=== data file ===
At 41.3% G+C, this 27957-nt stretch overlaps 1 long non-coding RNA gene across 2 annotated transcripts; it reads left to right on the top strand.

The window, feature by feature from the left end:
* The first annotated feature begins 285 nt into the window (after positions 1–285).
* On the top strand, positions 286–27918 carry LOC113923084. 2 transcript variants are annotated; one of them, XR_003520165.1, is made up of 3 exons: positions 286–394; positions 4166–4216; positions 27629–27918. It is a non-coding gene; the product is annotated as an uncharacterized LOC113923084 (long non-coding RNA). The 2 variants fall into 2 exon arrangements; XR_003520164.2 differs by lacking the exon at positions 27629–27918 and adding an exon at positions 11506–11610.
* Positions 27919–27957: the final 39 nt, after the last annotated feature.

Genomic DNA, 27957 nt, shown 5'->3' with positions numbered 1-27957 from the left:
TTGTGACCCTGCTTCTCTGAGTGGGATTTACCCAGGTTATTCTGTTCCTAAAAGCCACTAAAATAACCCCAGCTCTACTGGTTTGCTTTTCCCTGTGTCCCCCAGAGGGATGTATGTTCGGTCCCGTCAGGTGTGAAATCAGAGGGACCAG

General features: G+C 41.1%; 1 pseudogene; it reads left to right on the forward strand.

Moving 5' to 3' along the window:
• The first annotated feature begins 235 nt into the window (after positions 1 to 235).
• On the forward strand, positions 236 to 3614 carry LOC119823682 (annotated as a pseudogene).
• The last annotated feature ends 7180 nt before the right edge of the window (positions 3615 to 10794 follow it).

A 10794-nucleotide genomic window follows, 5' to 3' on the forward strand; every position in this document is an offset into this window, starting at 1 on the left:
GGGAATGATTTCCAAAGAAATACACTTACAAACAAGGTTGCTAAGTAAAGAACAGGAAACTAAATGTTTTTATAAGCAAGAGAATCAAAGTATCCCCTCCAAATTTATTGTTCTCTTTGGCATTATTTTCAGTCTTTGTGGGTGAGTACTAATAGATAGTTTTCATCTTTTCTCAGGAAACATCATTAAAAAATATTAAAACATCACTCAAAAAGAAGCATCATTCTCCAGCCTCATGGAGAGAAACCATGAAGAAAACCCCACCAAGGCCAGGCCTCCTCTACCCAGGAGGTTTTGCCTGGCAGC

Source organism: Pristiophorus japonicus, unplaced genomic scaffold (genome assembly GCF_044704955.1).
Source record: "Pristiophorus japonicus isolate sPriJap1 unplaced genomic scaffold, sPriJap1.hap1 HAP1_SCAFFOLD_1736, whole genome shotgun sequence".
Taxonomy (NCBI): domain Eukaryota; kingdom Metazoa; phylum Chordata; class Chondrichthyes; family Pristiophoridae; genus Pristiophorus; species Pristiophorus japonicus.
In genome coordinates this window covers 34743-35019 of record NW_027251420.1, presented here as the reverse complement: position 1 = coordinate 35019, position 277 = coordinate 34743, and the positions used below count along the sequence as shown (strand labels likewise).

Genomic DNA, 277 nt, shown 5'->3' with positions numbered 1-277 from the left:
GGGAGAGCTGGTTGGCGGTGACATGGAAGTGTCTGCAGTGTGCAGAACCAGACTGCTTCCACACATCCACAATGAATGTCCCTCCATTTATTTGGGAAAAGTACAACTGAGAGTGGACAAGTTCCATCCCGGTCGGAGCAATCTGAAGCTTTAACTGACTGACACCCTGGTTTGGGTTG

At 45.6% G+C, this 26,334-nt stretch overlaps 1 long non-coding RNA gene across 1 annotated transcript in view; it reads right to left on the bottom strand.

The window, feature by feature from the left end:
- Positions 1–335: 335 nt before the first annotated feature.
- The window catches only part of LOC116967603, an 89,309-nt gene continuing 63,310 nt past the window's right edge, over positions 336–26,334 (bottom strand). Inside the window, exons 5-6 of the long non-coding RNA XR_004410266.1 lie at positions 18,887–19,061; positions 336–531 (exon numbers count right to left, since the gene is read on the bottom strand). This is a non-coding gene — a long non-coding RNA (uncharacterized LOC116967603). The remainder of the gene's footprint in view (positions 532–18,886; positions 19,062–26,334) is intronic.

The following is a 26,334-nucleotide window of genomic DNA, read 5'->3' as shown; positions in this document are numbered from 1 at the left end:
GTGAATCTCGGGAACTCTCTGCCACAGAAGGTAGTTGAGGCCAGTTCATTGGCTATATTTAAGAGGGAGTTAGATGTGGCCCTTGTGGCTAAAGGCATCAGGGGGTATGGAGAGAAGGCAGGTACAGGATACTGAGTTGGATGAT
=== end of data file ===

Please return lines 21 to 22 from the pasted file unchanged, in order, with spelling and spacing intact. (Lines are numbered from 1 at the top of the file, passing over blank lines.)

At 45.6% G+C, this 26,334-nt stretch overlaps 1 long non-coding RNA gene across 1 annotated transcript in view; it reads right to left on the bottom strand.

The window, feature by feature from the left end: